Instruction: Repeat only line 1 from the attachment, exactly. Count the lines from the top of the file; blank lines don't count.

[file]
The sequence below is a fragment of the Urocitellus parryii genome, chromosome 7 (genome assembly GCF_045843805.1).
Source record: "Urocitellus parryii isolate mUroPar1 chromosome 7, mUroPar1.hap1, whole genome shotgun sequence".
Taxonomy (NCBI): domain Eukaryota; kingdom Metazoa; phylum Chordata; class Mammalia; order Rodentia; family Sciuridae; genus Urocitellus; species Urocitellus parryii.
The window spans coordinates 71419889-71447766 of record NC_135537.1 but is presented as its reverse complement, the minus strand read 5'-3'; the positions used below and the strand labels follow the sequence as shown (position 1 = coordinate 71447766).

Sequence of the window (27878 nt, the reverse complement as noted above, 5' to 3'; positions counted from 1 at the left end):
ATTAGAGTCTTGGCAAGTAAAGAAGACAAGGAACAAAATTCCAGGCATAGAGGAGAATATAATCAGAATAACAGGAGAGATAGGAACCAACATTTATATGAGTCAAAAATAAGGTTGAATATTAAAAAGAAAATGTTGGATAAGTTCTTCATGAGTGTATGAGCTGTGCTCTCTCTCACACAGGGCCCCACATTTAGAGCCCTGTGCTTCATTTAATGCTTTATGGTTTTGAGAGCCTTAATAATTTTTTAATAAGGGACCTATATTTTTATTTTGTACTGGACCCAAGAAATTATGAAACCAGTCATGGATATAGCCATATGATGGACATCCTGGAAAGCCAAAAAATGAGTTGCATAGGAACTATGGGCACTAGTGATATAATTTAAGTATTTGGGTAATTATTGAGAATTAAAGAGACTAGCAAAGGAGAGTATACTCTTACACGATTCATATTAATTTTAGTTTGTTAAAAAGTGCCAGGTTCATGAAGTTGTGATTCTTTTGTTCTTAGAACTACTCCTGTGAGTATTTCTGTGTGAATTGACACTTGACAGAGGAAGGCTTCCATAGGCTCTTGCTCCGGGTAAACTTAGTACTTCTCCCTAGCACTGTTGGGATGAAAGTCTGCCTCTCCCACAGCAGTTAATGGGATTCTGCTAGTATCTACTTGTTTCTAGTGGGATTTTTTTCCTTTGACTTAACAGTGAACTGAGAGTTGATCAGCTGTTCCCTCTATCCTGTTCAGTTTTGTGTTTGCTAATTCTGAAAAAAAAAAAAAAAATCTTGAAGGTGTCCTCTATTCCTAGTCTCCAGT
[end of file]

The sequence below is a fragment of the Urocitellus parryii genome, chromosome 7 (genome assembly GCF_045843805.1).